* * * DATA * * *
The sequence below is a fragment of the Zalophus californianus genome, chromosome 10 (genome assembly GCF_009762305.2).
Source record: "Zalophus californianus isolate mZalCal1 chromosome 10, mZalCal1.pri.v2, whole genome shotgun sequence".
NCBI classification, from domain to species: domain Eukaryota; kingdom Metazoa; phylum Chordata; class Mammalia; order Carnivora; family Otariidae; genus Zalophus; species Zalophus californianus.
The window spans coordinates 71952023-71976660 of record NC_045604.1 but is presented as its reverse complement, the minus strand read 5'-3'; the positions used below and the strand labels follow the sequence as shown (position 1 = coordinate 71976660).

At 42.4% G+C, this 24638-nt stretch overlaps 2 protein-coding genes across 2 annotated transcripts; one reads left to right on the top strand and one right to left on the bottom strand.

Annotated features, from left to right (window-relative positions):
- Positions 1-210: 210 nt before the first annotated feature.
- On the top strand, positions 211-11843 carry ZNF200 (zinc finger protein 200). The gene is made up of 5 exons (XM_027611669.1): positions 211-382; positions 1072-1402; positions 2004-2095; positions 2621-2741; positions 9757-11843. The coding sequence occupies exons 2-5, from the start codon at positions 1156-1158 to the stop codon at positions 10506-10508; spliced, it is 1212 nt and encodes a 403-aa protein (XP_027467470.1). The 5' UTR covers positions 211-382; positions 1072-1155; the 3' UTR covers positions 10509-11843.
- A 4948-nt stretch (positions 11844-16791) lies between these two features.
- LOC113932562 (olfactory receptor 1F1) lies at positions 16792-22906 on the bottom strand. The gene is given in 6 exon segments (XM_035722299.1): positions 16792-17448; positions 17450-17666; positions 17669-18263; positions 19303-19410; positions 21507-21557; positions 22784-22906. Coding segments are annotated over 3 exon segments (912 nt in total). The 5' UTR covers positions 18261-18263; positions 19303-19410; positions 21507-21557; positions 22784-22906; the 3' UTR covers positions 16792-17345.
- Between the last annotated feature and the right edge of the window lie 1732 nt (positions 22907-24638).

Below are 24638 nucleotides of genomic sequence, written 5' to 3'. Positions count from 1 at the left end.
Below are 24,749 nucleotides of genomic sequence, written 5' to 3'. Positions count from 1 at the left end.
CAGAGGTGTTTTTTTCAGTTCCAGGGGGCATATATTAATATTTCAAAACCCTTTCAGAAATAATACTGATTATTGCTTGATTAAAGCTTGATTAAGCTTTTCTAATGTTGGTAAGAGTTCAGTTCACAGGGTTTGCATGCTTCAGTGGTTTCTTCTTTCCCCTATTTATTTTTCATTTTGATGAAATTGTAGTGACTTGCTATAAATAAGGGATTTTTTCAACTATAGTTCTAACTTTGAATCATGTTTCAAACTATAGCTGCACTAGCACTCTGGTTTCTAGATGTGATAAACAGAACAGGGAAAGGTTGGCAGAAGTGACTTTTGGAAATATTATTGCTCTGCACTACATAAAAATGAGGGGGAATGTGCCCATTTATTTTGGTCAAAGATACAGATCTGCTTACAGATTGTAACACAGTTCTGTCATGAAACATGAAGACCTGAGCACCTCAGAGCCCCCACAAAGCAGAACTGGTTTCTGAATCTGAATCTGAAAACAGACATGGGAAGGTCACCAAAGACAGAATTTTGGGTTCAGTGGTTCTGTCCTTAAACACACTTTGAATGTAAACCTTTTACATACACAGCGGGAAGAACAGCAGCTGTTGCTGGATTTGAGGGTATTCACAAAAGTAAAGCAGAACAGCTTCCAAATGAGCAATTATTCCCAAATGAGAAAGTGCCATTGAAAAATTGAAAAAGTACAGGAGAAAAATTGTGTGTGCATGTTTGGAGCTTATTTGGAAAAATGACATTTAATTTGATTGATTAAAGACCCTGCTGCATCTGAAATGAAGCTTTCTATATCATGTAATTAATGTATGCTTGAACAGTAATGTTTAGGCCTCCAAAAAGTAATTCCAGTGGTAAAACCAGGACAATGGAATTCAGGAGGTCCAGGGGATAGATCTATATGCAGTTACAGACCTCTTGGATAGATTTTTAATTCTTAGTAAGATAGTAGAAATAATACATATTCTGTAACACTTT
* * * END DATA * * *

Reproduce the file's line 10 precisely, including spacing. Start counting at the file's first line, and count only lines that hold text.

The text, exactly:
- LOC113932562 (olfactory receptor 1F1) lies at positions 16792-22906 on the bottom strand. The gene is given in 6 exon segments (XM_035722299.1): positions 16792-17448; positions 17450-17666; positions 17669-18263; positions 19303-19410; positions 21507-21557; positions 22784-22906. Coding segments are annotated over 3 exon segments (912 nt in total). The 5' UTR covers positions 18261-18263; positions 19303-19410; positions 21507-21557; positions 22784-22906; the 3' UTR covers positions 16792-17345.